Conserve Wildlife Blog

Posts Tagged ‘eagle cam’

Dedicated, Passionate Hunterdon County Computer Teacher Wins Statewide Wildlife Education Contest

Tuesday, April 28th, 2015
Contest winner to help band EagleCam chicks at Duke Farms next month

By: Lindsay McNamara, Communications Coordinator

From Left to Right: Duke Farms Executive Director Michael Catania, Contest Winner Diane Cook, CWF Executive Director David Wheeler

From Left to Right: Duke Farms Executive Director Michael Catania, Contest Winner Diane Cook, CWF Executive Director David Wheeler

Copper Hill School computer teacher Diane Cook was recognized by Duke Farms and Conserve Wildlife Foundation for winning their EagleCam lesson plan contest earlier this week. Cook will join wildlife biologists to help band the new Duke Farms EagleCam chicks next month.

 

The EagleCam Lesson Plan contest, jointly organized by Duke Farms and Conserve Wildlife Foundation, called on educators to submit lesson plans incorporating the Duke Farms EagleCam into their classrooms. Installed in 2008, the Duke Farms EagleCam, a web cam on a tree adjacent to a Bald Eagle nest, has provided a streaming look into the daily lives of the eagle family for over 10 million viewers.

 

Diane Cook submitted three creative lesson plans for the contest and is working with the Duke Farms and Conserve Wildlife Foundation EagleCam team to expand the camera’s potential as an educational vehicle.

 

“Duke Farms is delighted to support dedicated teachers that bring nature to life in their classrooms. Diane Cook’s winning lesson plan featured innovative strategies to teach digital citizenship through student observations of the nesting eagles,” explained Michael Catania, Duke Farms Executive Director. “Her participation in this year’s banding of the Duke eagle chicks will be a highlight for our staff.”

 

The EagleCam has been a staple of Diane Cook’s classrooms since the webcam was installed in 2008. Cook began blogging about the eagles in 2011 and allows students in grades kindergarten through four to share their thoughts, observations or questions on what they see happening in her computer literacy class. Cook also live streams the EagleCam in her classroom for her students to watch. Her first graders use the webcam as a part of an internet safety unit and her third and fourth graders use the EagleCam to learn how to write blogs themselves.

 

“Watching the EagleCam gives us all, adults and students, the opportunity to experience nature happening right before our eyes. It opens the way for meaningful discussions and great questions, both at school and at home as families watch together,” said Computer Literacy Teacher and Contest Winner Diane Cook. “This year, I am using the EagleCam to teach how to write a thoughtful and meaningful comments in social media forums. Fourth graders are learning how to blog. They are excited to write about a topic that excites them.”

 

“As a dedicated and inspiring teacher, Diane Cook is helping us realize the incredible potential for connecting our kids with the natural world around us,” stated David Wheeler, Conserve Wildlife Foundation Executive Director. “The amazing comeback of Bald Eagles across New Jersey mirrors the recovery that our state has made from the devastating legacies of unchecked pollution. Teachers like Diane Cook work so hard to make sure the next generation of leaders understands first-hand how much all of us – humans and Bald Eagles alike – depend on a clean and healthy environment.”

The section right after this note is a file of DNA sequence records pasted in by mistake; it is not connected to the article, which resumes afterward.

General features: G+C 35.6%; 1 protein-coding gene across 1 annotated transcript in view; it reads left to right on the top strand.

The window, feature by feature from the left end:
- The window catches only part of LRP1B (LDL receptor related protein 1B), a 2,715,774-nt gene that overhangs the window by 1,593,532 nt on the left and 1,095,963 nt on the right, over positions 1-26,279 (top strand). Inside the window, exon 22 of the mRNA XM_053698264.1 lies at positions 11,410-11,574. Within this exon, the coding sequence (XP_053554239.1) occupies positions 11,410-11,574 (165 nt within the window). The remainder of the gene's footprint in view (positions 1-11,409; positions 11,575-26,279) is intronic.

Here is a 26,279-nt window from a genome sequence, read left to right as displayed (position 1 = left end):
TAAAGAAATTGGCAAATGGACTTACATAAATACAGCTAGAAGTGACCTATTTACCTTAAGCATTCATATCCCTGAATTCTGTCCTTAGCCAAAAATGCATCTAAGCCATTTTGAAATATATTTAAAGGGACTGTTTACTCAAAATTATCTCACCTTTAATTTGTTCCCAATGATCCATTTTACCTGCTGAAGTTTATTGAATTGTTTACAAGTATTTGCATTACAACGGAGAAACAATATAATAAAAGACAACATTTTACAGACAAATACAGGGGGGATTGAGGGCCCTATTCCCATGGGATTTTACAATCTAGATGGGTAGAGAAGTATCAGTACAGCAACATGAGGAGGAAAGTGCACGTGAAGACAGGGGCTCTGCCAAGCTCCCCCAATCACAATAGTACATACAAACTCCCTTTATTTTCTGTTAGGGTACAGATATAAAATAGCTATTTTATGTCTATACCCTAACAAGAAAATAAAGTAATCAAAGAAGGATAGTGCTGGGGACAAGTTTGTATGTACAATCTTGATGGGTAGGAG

Originally from Branchburg, New Jersey, Cook now resides in Ringoes. She has been an educator at Cooper Hill School in the Flemington Raritan School District for 19 years, teaching first grade, second grade and now computer literacy. Cook gets outside as often as she can, and she enjoys gardening, birding or looking for other wildlife, hiking, walking, fishing, and learning her newest craft of photography.

 

“I’m hoping to instill in all who learn about the EagleCam in my class a sense of wonder, appreciation for our natural world, and a desire to take care of our world,” explained Cook. “Environmental science is one of my passions. I want to pass along a small part of that to others.”

 

Lindsay McNamara is the Communications Coordinator for Conserve Wildlife Foundation of New Jersey.

Two Eaglets Have Hatched!

Wednesday, April 13th, 2011

A close up view of the Duke Farms Eagle Nest.

by Larissa Smith, Biologist/Volunteer Manager

If you haven’t yet seen the Duke Farms Eagle Cam please check it out.  It’s a great opportunity to

Adults feed their young at the Duke Farms eagle nest on 4/12/11 @ 7am.

see what goes on at an eagles nest and it can be addicting!  The Duke Farms eagle pair has been nesting on Duke Farms property since 2005 and have raised and fledged eleven chicks. Both the adults in the pair are NJ banded birds which we know by their green leg bands.

This season there are  two chicks.  The first chick hatched on April 7th and the second hatched on April 9th.  The adults will brood the chicks to keep them warm so right now a great time to see the chicks is during feeding sessions.  Both chicks are getting plenty of food!

It’s hard to believe that these tiny chicks will be full grown and flying in about twelve weeks!  To  read  updates on the chicks and their development go to: